Interesting chart, huh? Foods are viewed as “body building” or for “energy” or as “protective”. This suggests people should eat plenty of milk, cheese, eggs, fish, and meat along with lots of lard, suet, tallow, butter, bacon and ham and plenty of starchy foods too. Wonder where this chart came from? It was issued by the British Ministry of Food during the Second World War. The chart shown in last weeks post on the first 5 principles of what makes a diet good is a very similar chart produced by the USDA during the wartime years.
While they are not perfect they represent a dietary ideal that is far closer to traditional eating than the current dietary recommendations coming out of both governments. The USDA’s current version, “My Plate” is a joke of an overly simplified view of a good diet. There is so much room for misunderstanding you could drive a truck through it. To take just one example, there is no mention of good fat vs. bad fats, or any mention of fats at all! It’d be funny if it weren’t so sad. In contrast the chart above is very clear about the necessity of eating plenty of good fat each day and recommends several traditional fats as options. You can see the very beginnings of food industry influence in the recommendation that margarine is a good substitute for butter. Not better than, mind you, but an acceptable substitute during the war years when butter was scarce in both Britain and the US. I don’t think most of the population of either country believed this hogwash at the time, but they made do because they had to.
So the government started issuing these recommendations around the time of the Second World War and they’ve been updating them ever since. I don’t know if any other governments have gotten into the act, but I wouldn’t be surprised to find they have and are making very similar recommendations to their populace. Millions of people make every day dietary decisions based on these guidelines. The media shouts them from the rooftop to make sure everyone knows them and believes they are just common sense.
Would our current USDA guidelines pass as common sense to our grandparents? These early guidelines suggest the answer to that is no! Our grandparents knew they needed fatty foods and milk, starches and meats. They would have ignored the current USDA advice and we should too.
So we come to the next five principles of a good diet …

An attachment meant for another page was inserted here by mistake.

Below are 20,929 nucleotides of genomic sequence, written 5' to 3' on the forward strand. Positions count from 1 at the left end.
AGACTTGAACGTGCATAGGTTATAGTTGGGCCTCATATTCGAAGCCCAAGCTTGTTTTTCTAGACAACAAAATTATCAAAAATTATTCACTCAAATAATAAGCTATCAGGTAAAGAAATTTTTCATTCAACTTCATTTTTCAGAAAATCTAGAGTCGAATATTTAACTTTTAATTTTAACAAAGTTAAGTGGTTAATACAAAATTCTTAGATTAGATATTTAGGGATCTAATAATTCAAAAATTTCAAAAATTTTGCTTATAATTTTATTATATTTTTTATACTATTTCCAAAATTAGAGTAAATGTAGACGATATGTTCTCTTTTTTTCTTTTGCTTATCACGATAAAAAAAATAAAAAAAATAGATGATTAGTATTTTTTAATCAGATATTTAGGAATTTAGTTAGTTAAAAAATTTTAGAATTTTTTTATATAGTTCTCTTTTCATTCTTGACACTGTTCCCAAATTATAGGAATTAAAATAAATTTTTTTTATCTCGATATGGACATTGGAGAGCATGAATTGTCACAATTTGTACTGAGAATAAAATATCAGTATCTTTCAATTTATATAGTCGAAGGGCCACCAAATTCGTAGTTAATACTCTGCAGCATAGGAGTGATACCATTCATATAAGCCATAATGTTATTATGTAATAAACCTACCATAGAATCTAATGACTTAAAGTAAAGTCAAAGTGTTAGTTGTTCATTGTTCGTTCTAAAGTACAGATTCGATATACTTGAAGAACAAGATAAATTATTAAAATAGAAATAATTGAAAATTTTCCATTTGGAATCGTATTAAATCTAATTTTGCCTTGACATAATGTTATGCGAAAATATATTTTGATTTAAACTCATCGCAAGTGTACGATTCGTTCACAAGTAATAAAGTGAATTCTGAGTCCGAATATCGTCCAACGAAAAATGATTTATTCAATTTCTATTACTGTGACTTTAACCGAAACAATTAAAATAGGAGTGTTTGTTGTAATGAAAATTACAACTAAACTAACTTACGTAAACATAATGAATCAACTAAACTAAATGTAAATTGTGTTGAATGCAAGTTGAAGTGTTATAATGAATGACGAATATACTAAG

Eat fresh fruits and vegetables, preferably organic, in salads and soups, or lightly steamed.
This is one guideline that the USDA makes quite clear to people and the message received is mostly correct, with a few exceptions. A good diet includes some fresh fruits and vegetables either raw or lightly cooked with the exception of a few vegetables that need to be well cooked to reduce the anti-nutrients occurring naturally in them. Where the USDA goes wrong is in suggesting such large portions that they would displace more nutrient dense food. So eat your fruits and veggies, and don’t feel guilty if you you’re not drowning in them .
Use whole grains and nuts that have been prepared by soaking, sprouting or sour leavening to neutralize phytic acid and other anti-nutrients.
Most people have gotten the message that whole grains are the way to go. But what they haven’t heard is that these whole grains must be properly prepared or they cause more harm than good. Many suggest you’d be better off eating white flours than improperly prepared whole wheat flours. Not sure I’d go quite that far, but I see the point.
So what is proper preparation? Grains have to be either sprouted prior to grinding, or soaked in an acid liquid for a time, or fermented in a sourdough type of bread. All traditional cultures did this. Modern grain preparation or lack thereof is an aberration.
Include enzyme-enhanced lacto-fermented vegetables, fruits, beverages and condiments regulary.
Prior to refrigeration and the advent of modern canning foods were commonly fermented to help them to last longer. Now this wasn’t the “last till the end of the nuclear fallout” kind of preservation. It was more like “now we’ll have peppers till the next crop comes in” kind thing. Our digestive systems were designed to work with the microbes we ingest from these ferments and we need them in our diets. The bacteria make the nutrients in the food more bioavailable and actually increase the amount of nutrition in the food. Never in history has there been a long lasting civilization that didn’t practice some form of fermented food preservation.
Prepare homemade meat stocks from the bones of chicken, beef, lamb or fish and use liberally in soups and sauces.
Granny always had something cooking on the back of the stove. She’d throw in leftover vegetables, bits of meat and bones and let it simmer for days, or more likely pretty continuously. She’d just ladle out a cup or two for some hungry kin and then let the pot keep simmering. Add a little water and some more leftover bits and keep going. Most every meal included soups made with this broth, or gravies and sauces. We need to eat homemade gelatinous broth every day.
Use herb teas and coffee substitutes in moderation.
This guideline is less about suggesting a food than it is about limiting your tea and coffee intake. These foods would have been expensive if available at all to your ancestors and as such they wouldn’t be everyday fare. That is unless your ancestors were well off or grew coffee or tea .
Some herbal teas would be more readily available I’m sure. But keep in mind many herbs have medicinal effects when taken in quantity so you’ll want to research any you enjoy regularly.
Until next time when we go over the next 5 dietary guidelines
This post is part of a series …
- The First Five Principles
- The Second Five Principles
- The Third Five Principles
- The Final Five Principles
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